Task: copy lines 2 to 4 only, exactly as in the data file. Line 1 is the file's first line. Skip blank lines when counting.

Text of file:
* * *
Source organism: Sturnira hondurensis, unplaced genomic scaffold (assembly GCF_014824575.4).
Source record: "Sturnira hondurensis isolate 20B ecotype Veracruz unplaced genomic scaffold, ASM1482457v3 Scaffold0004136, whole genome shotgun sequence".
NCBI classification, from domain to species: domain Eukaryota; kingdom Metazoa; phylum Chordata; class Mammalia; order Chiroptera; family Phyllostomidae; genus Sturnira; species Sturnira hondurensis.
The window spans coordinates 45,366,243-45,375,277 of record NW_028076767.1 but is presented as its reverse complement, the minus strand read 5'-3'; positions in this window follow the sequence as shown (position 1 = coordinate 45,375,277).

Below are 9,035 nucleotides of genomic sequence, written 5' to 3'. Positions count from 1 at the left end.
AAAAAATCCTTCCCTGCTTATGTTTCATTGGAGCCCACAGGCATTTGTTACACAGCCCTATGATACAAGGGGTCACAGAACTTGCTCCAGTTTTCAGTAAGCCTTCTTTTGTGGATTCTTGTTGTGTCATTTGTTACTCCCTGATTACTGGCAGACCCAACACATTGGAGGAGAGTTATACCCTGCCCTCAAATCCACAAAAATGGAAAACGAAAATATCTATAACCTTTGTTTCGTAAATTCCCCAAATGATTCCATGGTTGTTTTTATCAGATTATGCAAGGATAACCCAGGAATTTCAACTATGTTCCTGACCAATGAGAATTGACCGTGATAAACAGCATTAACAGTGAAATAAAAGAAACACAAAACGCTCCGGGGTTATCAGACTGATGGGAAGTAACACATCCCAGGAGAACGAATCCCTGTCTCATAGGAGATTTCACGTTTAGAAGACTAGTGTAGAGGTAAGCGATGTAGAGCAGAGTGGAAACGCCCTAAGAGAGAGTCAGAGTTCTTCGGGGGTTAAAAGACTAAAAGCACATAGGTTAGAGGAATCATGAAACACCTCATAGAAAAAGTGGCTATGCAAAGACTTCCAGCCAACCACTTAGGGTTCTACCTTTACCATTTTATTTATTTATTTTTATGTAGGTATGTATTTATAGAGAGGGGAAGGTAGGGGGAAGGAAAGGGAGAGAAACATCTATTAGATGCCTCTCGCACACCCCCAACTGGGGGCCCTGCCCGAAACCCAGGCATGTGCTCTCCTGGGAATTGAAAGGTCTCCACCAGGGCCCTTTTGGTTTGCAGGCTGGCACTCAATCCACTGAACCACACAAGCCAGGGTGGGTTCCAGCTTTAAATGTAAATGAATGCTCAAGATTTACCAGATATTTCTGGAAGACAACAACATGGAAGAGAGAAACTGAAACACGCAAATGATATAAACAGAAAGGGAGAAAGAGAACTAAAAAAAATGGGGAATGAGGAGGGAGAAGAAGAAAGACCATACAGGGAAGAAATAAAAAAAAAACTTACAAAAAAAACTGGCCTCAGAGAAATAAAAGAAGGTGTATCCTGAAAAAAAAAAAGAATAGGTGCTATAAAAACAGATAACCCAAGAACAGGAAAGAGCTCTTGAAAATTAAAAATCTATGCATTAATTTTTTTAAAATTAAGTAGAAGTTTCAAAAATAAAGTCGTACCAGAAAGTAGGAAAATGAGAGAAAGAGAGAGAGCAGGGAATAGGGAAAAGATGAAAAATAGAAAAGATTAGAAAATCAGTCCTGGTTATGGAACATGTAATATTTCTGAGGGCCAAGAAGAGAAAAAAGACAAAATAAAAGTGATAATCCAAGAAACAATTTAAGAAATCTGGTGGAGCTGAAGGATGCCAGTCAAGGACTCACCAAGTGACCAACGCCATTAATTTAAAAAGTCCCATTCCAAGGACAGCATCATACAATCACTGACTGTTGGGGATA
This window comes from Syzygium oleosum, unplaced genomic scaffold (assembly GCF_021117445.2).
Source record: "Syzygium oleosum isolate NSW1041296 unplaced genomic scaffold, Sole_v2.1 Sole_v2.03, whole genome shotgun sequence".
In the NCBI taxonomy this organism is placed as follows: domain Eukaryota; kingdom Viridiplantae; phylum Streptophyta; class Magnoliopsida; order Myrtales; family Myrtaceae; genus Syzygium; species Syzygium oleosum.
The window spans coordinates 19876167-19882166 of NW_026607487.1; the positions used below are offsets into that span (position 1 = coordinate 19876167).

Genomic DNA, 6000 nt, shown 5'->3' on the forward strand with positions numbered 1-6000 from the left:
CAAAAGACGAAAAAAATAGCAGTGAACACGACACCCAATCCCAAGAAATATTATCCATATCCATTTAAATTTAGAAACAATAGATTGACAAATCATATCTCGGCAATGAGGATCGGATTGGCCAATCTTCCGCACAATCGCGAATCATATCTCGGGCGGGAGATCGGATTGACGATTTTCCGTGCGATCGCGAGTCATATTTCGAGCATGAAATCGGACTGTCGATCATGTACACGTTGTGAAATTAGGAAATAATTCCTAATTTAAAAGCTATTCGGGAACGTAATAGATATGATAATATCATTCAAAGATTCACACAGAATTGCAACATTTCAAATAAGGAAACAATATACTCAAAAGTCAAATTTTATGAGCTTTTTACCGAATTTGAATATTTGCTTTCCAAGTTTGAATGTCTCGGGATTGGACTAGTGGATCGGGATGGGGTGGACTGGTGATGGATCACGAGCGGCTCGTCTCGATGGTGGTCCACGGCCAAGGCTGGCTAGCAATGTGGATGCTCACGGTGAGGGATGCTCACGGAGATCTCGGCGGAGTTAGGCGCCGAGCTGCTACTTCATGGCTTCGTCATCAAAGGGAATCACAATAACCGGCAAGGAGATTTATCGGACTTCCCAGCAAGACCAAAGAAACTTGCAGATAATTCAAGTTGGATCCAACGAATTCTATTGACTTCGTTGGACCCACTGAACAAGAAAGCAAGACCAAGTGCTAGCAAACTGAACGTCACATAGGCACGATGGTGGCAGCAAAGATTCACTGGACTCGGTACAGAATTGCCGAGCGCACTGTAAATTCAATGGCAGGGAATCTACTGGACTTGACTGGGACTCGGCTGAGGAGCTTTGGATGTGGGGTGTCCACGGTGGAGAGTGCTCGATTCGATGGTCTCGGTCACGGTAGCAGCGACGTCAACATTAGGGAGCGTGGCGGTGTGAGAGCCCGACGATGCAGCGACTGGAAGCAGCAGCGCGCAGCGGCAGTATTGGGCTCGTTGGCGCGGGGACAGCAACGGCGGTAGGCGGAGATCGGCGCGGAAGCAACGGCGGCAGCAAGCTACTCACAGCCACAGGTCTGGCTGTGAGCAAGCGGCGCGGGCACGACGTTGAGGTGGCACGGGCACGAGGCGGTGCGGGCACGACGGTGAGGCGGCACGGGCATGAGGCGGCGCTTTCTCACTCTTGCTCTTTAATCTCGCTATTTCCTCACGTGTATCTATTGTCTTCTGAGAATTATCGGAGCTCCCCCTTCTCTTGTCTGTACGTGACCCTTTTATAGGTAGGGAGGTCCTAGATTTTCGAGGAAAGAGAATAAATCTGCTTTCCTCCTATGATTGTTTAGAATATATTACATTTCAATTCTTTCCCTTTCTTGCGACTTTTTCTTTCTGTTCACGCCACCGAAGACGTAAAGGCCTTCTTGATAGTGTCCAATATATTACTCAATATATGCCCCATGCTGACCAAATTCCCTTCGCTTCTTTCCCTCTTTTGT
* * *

Source record: "Sturnira hondurensis isolate 20B ecotype Veracruz unplaced genomic scaffold, ASM1482457v3 Scaffold0004136, whole genome shotgun sequence".
NCBI classification, from domain to species: domain Eukaryota; kingdom Metazoa; phylum Chordata; class Mammalia; order Chiroptera; family Phyllostomidae; genus Sturnira; species Sturnira hondurensis.
The window spans coordinates 45,366,243-45,375,277 of record NW_028076767.1 but is presented as its reverse complement, the minus strand read 5'-3'; positions in this window follow the sequence as shown (position 1 = coordinate 45,375,277).